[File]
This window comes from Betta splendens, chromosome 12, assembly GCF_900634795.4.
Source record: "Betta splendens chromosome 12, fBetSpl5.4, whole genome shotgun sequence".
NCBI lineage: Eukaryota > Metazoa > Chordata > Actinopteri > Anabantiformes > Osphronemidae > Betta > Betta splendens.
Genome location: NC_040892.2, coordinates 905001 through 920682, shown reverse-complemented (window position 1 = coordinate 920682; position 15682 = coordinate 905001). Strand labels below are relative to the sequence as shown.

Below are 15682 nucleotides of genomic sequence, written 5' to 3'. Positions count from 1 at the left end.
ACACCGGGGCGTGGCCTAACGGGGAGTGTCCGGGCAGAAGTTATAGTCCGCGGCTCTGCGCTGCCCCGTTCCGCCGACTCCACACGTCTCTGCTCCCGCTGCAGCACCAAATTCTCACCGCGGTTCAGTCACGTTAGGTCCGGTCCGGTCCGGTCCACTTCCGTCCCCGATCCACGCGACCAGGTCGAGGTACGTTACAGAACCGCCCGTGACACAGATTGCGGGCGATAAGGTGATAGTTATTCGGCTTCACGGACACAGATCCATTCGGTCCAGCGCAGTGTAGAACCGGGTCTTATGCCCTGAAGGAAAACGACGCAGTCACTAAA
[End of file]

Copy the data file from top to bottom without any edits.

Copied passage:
This window comes from Betta splendens, chromosome 12, assembly GCF_900634795.4.
Source record: "Betta splendens chromosome 12, fBetSpl5.4, whole genome shotgun sequence".
NCBI lineage: Eukaryota > Metazoa > Chordata > Actinopteri > Anabantiformes > Osphronemidae > Betta > Betta splendens.
Genome location: NC_040892.2, coordinates 905001 through 920682, shown reverse-complemented (window position 1 = coordinate 920682; position 15682 = coordinate 905001). Strand labels below are relative to the sequence as shown.

Below are 15682 nucleotides of genomic sequence, written 5' to 3'. Positions count from 1 at the left end.
ACACCGGGGCGTGGCCTAACGGGGAGTGTCCGGGCAGAAGTTATAGTCCGCGGCTCTGCGCTGCCCCGTTCCGCCGACTCCACACGTCTCTGCTCCCGCTGCAGCACCAAATTCTCACCGCGGTTCAGTCACGTTAGGTCCGGTCCGGTCCGGTCCACTTCCGTCCCCGATCCACGCGACCAGGTCGAGGTACGTTACAGAACCGCCCGTGACACAGATTGCGGGCGATAAGGTGATAGTTATTCGGCTTCACGGACACAGATCCATTCGGTCCAGCGCAGTGTAGAACCGGGTCTTATGCCCTGAAGGAAAACGACGCAGTCACTAAA